A few years ago I worked with a place-based multi-organizational collaborative initiative in Massachusetts with a focus on health and fitness. What they recognized is that there was not nearly enough interstitial tissue between organizations and agencies, so that beneficiaries of the system were dropping through gaps or confused about how to navigate. Relying on existing staff to do this was not realistic (except for the energetic few who then risked burnout, or not doing their “day job” well). The same came up in a national education network, where school coaches were discovered to be playing a crucial weaving role between schools within and across regions. This, however, was not what they were formally paid to do, and so it was the first thing to go when people got pressed.

So what if part of Build Back Better lifted up the strong suggestion that cities, towns, states and regions take seriously the importance of weaving activity, and officially supported the creation of network weaver positions (called that or something else contextually meaningful)? Isn’t this the time? What if we really took this opportunity to promote relational stewardship at different scales as being central to ensuring long-term human thriving? While there is some risk to institutionalizing anything, this seems to be worth doing so that it becomes more of a habit and value in systems. And certainly institutionalizing network weaving behaviors in many more positions might help to create the regenerative flows and resilient structures needed for a just and sustainable future.

There could be many models for this. One with which I am intimately familiar is the Food Solutions New England Racial Equity Ambassador Program. This team of passionate and skillful weavers takes the FSNE Vision and Values and its commitment to racial equity in food and related systems to communities across the region. They work together to identify and make connections with new and diverse partners, organizations, and individuals; to create a space for more racially diverse leadership and mentorship opportunities for equity in the food system; and to ensure more connectivity between community efforts, the broader regional food system, and a racial equity agenda.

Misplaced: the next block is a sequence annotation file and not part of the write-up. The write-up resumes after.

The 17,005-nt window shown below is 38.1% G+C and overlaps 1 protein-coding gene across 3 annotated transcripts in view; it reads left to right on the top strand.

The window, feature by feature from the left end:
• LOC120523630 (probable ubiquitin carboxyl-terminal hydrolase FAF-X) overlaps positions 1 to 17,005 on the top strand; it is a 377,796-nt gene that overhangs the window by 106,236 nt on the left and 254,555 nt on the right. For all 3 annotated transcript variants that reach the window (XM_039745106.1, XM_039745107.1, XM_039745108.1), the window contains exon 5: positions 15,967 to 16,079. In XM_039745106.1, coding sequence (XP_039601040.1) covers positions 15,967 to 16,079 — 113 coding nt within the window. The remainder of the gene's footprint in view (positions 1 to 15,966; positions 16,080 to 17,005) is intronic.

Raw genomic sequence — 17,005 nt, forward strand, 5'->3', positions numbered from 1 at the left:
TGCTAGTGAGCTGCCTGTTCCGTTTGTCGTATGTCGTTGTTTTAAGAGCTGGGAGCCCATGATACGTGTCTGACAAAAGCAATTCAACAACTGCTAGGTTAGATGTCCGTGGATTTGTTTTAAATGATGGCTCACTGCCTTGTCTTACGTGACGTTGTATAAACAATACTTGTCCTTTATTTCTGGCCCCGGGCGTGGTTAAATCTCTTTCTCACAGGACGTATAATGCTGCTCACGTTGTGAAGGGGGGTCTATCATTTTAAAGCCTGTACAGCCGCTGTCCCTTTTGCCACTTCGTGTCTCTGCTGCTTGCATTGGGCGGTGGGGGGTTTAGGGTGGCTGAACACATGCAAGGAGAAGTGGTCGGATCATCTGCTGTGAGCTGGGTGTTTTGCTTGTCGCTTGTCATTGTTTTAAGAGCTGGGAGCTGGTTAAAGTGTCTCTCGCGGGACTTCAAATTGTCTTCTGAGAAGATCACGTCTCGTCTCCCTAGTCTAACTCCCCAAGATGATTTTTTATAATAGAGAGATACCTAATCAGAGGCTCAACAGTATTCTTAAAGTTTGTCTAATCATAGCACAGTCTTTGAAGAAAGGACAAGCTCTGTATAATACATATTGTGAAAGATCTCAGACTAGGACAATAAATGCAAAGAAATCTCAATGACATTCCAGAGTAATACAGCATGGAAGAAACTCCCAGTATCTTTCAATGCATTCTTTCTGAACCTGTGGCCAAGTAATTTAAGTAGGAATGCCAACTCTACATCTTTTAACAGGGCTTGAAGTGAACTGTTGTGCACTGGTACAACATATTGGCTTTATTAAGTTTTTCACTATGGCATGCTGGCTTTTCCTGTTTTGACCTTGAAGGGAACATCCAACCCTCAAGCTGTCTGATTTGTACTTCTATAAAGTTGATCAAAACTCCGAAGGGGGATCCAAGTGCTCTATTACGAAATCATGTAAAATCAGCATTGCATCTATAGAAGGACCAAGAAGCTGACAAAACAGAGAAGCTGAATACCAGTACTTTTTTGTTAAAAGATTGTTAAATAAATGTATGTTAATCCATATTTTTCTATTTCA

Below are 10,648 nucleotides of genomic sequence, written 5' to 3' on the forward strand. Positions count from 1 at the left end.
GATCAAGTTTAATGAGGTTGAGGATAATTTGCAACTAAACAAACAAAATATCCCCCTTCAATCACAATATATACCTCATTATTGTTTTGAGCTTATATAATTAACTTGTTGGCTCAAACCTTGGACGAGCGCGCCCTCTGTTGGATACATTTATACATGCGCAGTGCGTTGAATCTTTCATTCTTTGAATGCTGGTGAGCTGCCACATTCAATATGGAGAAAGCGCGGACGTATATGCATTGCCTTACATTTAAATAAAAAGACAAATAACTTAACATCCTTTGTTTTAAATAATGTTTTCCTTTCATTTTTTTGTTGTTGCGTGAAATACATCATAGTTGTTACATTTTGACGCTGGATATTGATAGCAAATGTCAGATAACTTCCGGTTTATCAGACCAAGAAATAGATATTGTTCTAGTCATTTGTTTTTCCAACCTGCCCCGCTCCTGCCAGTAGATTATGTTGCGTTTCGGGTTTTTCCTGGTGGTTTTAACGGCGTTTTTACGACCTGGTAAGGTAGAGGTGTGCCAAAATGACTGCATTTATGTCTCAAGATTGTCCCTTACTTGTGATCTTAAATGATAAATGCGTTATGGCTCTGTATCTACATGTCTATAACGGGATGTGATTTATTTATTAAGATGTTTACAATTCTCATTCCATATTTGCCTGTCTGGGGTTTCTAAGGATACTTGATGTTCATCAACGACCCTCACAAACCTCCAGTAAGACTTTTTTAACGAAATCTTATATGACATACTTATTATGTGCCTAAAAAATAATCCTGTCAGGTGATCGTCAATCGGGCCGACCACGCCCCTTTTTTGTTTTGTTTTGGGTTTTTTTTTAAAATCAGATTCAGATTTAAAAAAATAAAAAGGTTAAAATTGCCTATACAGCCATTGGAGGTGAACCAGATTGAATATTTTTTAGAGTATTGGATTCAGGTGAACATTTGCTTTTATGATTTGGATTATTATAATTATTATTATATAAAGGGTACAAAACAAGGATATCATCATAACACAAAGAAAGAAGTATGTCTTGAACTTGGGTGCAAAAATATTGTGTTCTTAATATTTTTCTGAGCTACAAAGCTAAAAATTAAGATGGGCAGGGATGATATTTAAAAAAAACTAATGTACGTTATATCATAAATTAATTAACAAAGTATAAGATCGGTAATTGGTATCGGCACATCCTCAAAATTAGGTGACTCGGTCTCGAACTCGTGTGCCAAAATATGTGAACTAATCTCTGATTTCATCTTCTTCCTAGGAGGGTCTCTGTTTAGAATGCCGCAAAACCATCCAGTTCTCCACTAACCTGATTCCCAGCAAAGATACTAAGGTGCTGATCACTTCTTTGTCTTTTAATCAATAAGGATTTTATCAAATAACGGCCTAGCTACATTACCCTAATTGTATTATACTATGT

What do you think? Where is this happening already? How might we advance this as a cause collectively?

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September 7, 2021

Growing Network Awareness: Class, Conflict, Culture and Becoming More Trauma-Informed

As mentioned in a previous post (see “A Network Leadership Institute Goes Virtual With an Appeal to the Senses”), this summer, the core convening team of Food Solutions New England was able to attend a number of different trainings to heighten the team’s awareness and facility around issues of trauma and racialized trauma. This was made possible through the generosity and understanding of the Angell Foundation, which has supported FSNE in offering the Network Leadership Institute since 2016. Last year, in light of COVID, the calls for reckoning and repair, and so much uncertainty, along with the very place-based nature of the Institute to that point, we elected not to jump into the virtual fray. Instead we took a step back, and had some deeper conversations about the future of the NLI, what we had learned over the past years, how we wanted to evolve the offering, and what new capacities we needed as a team and broader network.

Now we are poised to offer the 5th Institute over the next six months (September 2021-February 2022), anchored in 6 day-long virtual sessions, complete with many of the same components we have had in the past: (1) community and relationship building, (2) grounding in the history and present work of the Food Solutions New England Network, (3) meeting and hearing from other food system leaders and change agents in our region, (4) sharing practices to cultivate personal and collective resilience, and (5) developing deeper collaborative and networked capacity to realize justice, equity, sustainability, and democracy in our regional food system. In addition to these six sessions, we will offer a number of optional inter-session gatherings, in the early evening, with either a cooking demo, relevant movie (such as Gather and Homecoming), or special speaker.

We enter into this year’s offering knowing that the baseline for our work is connection and care. And thanks to Jerrilyn Dixson and team at Progressive Therapy, LLC out of Jackson, MS, Cultural Somatics Institute, Class Action and Quabbin Mediation, we have more enhanced sensibilities related our collective work for equity and well-being. What appears below are some of the lessons that we are bringing to this year’s Institute, and all the on-line gathering work of FSNE.